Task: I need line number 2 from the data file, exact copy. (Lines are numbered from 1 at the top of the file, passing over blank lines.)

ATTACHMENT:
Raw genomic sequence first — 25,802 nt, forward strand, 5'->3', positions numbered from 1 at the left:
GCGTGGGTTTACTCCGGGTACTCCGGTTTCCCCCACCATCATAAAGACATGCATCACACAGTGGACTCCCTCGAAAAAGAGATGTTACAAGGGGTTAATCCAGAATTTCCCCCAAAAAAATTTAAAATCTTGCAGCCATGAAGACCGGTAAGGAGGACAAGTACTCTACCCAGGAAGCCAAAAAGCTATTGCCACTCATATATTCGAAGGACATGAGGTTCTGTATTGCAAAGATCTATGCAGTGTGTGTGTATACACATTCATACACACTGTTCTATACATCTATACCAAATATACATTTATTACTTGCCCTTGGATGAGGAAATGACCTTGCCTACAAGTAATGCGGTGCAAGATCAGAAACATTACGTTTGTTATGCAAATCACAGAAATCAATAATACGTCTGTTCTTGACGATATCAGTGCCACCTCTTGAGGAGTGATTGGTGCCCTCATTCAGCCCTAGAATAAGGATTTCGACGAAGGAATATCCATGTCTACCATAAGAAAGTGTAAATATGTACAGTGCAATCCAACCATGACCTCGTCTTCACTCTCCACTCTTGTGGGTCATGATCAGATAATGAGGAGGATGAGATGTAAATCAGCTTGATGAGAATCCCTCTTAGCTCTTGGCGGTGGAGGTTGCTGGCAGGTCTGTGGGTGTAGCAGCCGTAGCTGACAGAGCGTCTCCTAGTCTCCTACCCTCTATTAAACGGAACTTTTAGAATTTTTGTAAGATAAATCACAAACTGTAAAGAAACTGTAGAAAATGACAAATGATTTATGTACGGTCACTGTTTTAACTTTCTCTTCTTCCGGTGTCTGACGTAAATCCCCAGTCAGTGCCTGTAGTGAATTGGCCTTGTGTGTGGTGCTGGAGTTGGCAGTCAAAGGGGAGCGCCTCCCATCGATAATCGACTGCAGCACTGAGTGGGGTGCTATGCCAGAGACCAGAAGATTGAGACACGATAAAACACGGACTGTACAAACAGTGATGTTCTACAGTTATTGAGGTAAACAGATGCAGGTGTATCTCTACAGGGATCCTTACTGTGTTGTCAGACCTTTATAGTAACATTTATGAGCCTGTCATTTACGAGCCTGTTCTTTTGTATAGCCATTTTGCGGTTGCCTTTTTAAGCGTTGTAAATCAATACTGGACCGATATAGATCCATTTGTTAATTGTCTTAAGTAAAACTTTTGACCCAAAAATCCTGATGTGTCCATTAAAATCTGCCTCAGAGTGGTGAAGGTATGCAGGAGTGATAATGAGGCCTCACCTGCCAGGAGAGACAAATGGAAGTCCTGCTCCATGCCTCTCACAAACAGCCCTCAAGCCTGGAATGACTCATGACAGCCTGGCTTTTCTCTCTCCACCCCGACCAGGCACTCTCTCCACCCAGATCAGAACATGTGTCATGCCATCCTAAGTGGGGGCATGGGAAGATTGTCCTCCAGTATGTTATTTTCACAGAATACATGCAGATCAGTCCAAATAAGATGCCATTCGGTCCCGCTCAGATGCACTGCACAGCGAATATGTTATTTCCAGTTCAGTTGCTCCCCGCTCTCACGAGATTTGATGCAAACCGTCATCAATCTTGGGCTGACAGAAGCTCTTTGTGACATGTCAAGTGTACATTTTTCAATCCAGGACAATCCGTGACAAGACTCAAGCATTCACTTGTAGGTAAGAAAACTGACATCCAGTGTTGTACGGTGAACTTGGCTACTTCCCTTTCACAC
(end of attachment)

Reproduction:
GCGTGGGTTTACTCCGGGTACTCCGGTTTCCCCCACCATCATAAAGACATGCATCACACAGTGGACTCCCTCGAAAAAGAGATGTTACAAGGGGTTAATCCAGAATTTCCCCCAAAAAAATTTAAAATCTTGCAGCCATGAAGACCGGTAAGGAGGACAAGTACTCTACCCAGGAAGCCAAAAAGCTATTGCCACTCATATATTCGAAGGACATGAGGTTCTGTATTGCAAAGATCTATGCAGTGTGTGTGTATACACATTCATACACACTGTTCTATACATCTATACCAAATATACATTTATTACTTGCCCTTGGATGAGGAAATGACCTTGCCTACAAGTAATGCGGTGCAAGATCAGAAACATTACGTTTGTTATGCAAATCACAGAAATCAATAATACGTCTGTTCTTGACGATATCAGTGCCACCTCTTGAGGAGTGATTGGTGCCCTCATTCAGCCCTAGAATAAGGATTTCGACGAAGGAATATCCATGTCTACCATAAGAAAGTGTAAATATGTACAGTGCAATCCAACCATGACCTCGTCTTCACTCTCCACTCTTGTGGGTCATGATCAGATAATGAGGAGGATGAGATGTAAATCAGCTTGATGAGAATCCCTCTTAGCTCTTGGCGGTGGAGGTTGCTGGCAGGTCTGTGGGTGTAGCAGCCGTAGCTGACAGAGCGTCTCCTAGTCTCCTACCCTCTATTAAACGGAACTTTTAGAATTTTTGTAAGATAAATCACAAACTGTAAAGAAACTGTAGAAAATGACAAATGATTTATGTACGGTCACTGTTTTAACTTTCTCTTCTTCCGGTGTCTGACGTAAATCCCCAGTCAGTGCCTGTAGTGAATTGGCCTTGTGTGTGGTGCTGGAGTTGGCAGTCAAAGGGGAGCGCCTCCCATCGATAATCGACTGCAGCACTGAGTGGGGTGCTATGCCAGAGACCAGAAGATTGAGACACGATAAAACACGGACTGTACAAACAGTGATGTTCTACAGTTATTGAGGTAAACAGATGCAGGTGTATCTCTACAGGGATCCTTACTGTGTTGTCAGACCTTTATAGTAACATTTATGAGCCTGTCATTTACGAGCCTGTTCTTTTGTATAGCCATTTTGCGGTTGCCTTTTTAAGCGTTGTAAATCAATACTGGACCGATATAGATCCATTTGTTAATTGTCTTAAGTAAAACTTTTGACCCAAAAATCCTGATGTGTCCATTAAAATCTGCCTCAGAGTGGTGAAGGTATGCAGGAGTGATAATGAGGCCTCACCTGCCAGGAGAGACAAATGGAAGTCCTGCTCCATGCCTCTCACAAACAGCCCTCAAGCCTGGAATGACTCATGACAGCCTGGCTTTTCTCTCTCCACCCCGACCAGGCACTCTCTCCACCCAGATCAGAACATGTGTCATGCCATCCTAAGTGGGGGCATGGGAAGATTGTCCTCCAGTATGTTATTTTCACAGAATACATGCAGATCAGTCCAAATAAGATGCCATTCGGTCCCGCTCAGATGCACTGCACAGCGAATATGTTATTTCCAGTTCAGTTGCTCCCCGCTCTCACGAGATTTGATGCAAACCGTCATCAATCTTGGGCTGACAGAAGCTCTTTGTGACATGTCAAGTGTACATTTTTCAATCCAGGACAATCCGTGACAAGACTCAAGCATTCACTTGTAGGTAAGAAAACTGACATCCAGTGTTGTACGGTGAACTTGGCTACTTCCCTTTCACAC